Digital radiography involves radiological procedures, in which x-ray images are no longer recorded on analog x-ray films, but digitally. Instead of the film, the devices contain a scintillator that converts incident X-ray photons either into visible light or directly into electricity.
Older DR systems recorded the scintillation of the light-emitting layer optically reduced with a video camera, a CCD sensor or a CMOS chip. Today flat panel detectors, which are at least as large as the X-ray image, are used to increase the resolution of the area. They contain a layer of cesium iodide, a layer of microlens, and a layer of photodiodes.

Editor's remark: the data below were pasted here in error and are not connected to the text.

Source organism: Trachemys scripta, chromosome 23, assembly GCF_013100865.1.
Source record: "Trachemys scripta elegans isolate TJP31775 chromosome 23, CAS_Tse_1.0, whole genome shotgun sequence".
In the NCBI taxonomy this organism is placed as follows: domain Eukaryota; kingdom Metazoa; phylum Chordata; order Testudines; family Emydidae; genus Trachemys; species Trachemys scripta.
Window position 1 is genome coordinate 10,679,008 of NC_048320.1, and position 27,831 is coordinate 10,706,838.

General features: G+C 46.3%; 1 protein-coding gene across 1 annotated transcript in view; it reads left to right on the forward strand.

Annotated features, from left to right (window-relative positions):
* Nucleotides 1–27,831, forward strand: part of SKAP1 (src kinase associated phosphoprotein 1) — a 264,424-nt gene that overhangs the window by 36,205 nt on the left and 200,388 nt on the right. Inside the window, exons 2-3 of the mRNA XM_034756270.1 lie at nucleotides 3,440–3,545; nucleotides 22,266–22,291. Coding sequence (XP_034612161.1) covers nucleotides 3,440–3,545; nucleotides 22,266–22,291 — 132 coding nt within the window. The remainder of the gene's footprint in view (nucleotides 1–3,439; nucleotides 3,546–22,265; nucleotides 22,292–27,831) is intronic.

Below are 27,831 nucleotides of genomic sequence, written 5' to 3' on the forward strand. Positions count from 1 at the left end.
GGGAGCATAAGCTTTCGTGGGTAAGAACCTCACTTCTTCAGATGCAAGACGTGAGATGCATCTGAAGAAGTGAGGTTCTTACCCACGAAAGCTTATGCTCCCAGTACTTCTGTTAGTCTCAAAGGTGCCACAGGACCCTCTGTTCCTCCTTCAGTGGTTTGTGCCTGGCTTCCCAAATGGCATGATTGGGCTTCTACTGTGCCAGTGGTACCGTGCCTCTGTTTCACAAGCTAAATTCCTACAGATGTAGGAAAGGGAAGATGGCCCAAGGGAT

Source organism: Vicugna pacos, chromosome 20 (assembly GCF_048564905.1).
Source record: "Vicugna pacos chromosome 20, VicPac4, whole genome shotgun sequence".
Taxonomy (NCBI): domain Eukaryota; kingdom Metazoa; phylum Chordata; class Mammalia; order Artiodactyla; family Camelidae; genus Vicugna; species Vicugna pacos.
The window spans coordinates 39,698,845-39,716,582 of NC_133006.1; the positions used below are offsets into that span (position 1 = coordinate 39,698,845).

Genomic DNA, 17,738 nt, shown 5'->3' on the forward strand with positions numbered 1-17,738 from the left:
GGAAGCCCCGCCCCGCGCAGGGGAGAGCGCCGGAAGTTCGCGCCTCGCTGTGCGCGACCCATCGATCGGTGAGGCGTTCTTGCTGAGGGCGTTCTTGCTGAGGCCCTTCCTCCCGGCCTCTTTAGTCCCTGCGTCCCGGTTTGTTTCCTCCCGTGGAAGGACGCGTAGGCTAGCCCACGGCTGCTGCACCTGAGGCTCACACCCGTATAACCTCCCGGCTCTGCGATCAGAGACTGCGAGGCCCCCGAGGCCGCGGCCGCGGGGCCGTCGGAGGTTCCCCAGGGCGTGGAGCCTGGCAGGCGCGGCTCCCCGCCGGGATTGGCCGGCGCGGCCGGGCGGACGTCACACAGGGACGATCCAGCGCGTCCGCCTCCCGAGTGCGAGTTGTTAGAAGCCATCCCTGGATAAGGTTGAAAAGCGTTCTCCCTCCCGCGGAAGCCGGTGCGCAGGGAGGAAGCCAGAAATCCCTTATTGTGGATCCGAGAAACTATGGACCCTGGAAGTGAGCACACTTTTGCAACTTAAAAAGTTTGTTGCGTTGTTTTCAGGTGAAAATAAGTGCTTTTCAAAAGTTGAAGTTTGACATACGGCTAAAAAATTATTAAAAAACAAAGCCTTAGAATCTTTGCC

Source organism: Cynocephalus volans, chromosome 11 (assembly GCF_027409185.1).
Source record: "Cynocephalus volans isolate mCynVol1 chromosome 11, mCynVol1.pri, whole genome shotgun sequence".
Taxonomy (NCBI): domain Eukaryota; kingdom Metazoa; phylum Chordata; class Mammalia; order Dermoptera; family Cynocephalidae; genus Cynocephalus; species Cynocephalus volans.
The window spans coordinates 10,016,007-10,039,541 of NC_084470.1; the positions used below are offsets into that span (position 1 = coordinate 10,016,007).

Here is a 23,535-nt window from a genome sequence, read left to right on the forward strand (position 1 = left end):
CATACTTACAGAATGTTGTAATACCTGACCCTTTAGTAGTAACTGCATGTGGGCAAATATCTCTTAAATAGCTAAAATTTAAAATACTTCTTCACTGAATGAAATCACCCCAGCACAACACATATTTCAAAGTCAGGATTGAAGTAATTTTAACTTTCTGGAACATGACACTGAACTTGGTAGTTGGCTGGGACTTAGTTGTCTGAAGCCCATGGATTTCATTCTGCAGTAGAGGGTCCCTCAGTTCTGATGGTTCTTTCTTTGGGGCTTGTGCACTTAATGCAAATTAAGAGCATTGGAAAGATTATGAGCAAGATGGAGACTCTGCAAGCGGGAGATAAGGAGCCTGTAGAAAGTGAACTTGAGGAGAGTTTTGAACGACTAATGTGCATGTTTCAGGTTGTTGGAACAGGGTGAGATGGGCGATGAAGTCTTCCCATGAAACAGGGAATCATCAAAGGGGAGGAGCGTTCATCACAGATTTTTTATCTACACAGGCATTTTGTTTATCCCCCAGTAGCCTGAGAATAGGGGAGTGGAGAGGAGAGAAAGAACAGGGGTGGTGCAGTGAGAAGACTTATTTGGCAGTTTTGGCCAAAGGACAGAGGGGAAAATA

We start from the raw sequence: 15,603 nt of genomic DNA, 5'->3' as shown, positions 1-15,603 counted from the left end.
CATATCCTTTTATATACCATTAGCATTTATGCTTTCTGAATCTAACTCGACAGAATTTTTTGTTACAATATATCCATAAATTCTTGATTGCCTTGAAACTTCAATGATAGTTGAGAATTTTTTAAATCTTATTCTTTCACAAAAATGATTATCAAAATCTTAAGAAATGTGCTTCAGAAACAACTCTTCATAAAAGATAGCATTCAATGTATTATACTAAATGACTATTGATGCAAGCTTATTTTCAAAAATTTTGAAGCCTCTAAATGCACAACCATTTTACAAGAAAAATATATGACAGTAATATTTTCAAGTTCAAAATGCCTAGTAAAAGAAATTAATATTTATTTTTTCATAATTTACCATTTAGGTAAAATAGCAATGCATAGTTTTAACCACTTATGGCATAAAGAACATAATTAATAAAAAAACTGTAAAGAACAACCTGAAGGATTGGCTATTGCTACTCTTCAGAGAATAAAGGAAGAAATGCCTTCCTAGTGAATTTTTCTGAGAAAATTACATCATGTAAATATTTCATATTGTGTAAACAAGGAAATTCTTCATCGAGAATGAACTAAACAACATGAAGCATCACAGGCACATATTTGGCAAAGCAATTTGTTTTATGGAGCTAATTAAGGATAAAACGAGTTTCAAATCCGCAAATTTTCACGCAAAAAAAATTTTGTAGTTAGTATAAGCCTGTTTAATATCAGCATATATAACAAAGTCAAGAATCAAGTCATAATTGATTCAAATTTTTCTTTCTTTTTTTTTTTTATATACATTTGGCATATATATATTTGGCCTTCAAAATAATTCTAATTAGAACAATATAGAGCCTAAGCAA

Solid state detectors of rare earths, such as gadolinium oxysulfide or amorphous selenes, can convert the incident X-ray photons directly into electricity by passing them through the adjacent TFT layer without any visible light. The data collected in the detector are passed on digitally to a computer.
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